Where were you on that fateful day?

By | Friday, September 10, 2010 at 8:36 pm

9/10/10 – It’s the anniversary again.  Below is the entire cumulative contents of all of my previous postings on 9/11, including the old comments posted by users.  Please give it a read and feel free to post your own comments and experiences.  We’d love to hear from you.  I have temporarily enabled public commenting for this, so you don’t even have to sign up for an account to post a comment.


Where were you on that fateful day

Originally wrtten by Jim Trottier – Thursday, 09 September 2004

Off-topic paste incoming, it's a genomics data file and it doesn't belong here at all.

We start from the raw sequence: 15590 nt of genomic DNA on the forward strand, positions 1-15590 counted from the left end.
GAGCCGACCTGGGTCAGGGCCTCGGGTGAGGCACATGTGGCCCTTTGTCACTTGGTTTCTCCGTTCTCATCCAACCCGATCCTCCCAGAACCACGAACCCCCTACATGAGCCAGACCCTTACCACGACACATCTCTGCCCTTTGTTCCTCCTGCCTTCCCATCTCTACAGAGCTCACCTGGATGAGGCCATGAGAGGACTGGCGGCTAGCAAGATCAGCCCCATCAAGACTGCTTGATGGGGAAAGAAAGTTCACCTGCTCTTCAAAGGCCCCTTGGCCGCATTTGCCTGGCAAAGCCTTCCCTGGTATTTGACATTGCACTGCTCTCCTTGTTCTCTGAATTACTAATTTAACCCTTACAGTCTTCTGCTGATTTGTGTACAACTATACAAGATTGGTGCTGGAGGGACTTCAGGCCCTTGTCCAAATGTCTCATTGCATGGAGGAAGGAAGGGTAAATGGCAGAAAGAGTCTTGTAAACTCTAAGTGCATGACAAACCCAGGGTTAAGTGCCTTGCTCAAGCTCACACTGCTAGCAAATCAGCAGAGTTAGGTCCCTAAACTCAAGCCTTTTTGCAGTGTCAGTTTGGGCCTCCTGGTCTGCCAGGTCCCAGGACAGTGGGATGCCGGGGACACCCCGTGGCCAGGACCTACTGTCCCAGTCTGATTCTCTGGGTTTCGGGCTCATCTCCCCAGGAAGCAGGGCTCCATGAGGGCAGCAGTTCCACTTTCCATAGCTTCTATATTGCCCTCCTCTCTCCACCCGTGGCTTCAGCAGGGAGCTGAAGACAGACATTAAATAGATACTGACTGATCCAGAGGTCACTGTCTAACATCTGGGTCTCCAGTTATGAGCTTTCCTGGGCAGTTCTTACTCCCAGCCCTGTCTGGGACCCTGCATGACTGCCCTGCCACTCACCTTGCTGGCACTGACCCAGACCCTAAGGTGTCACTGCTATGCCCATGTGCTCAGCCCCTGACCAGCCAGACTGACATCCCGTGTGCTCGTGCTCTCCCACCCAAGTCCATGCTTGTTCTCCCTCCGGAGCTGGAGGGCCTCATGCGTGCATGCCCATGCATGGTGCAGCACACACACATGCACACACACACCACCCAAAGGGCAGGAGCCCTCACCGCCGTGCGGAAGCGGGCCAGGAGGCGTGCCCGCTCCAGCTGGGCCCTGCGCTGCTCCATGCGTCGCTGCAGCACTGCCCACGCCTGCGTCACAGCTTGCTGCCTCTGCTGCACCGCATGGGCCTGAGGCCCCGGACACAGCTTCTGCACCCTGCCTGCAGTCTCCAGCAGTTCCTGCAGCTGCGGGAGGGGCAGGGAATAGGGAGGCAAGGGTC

When huge historic events happen that seem to effect everyone in the world in some way or another we seem to remember everything about that day in our lives much more vividly than most other days. So let’s discuss where we were and what we were doing on that fateful morning of September 11th, 2001. Here’s MY recollection: I was working at Cirqon Technologies in Gurnee, Illinois. I was a PC Tech there, and had recently moved to that department full-time after 6 months of working half-days in the chem lab and half-days in the IT department. I was at my workstation in IT, next to my boss, Mark Stricklin. Mark and I got along great as co-workers, and he was an awesome boss. He was also a Man of The Cloth, and is very respected in his community. He does a lot of charity work, and enjoys helping everyone he can, so this event seemed to hit him extra hard. Anyway, we were working at our respective workstations when a co-worker came over from another cubicle and said a plane had just ran into the World Trade Center! To us we began to assume some sort of accident where small aircraft struck the building. We wondered, but weren’t overly concerned. A while later the same co-worker returns–more excited now–and says ANOTHER plane hit the OTHER tower now! Ok, now we began to get concerned. It was certainly no accident now. Next we learned that ANOTHER plane had struck the Petagon. I got the chills. The events ran through my head over and over as if to force me to memorize them forever, as I sure will. Shortly thereafter we also learned that yet another plane was still flying and possibly hijacked. Jeff, Cirqon’s V.P., sent our Plating Surpervisor out to buy a small television so we could watch what was happening. He returned with one, and set it up in the conference room. We didn’t have an antenna except the small one included with the TV, so the reception was pretty bad. We managed to rig up a better antenna though, using some wire and the window frame in the conference room. Still fuzzy, but at least you could see a halfway decent picture. We watched the rest of the day as they re-ran the two planes hitting the towers over and over again, the Petagon burning, and the eventual Pennsylvania field crash of the fourth aircraft. I dug out the boombox that I had stowed away in IT (I put it away after boomboxes were banned from every department a few weeks earlier) and tuned it to an all-news channel so we could keep up on events when we weren’t able to watch the TV in the conference room (when we needed to get some actual work done). I remember quite a bit of debate that day on the radio with structural analysts who insisted that the towers could absorb that type of impact, and since they still fell there must have been some other “inside” event as well which contributed to their collapse. As it turned out, that was totally false, and the towers were actually designed to absorb the impact of much smaller planes containing much less fuel–they were, after all, designed at the turn of the century when planes the size of today’s weren’t even imagined. Overall it was an incredibly moving and horrifying day. My boss was deeply saddened, and consoled a few of his friends on the phone during his free time that day, and for several days after. Let’s hear what your experience was. Here are all of the responses that users have submitted from the two other times that I posted this article: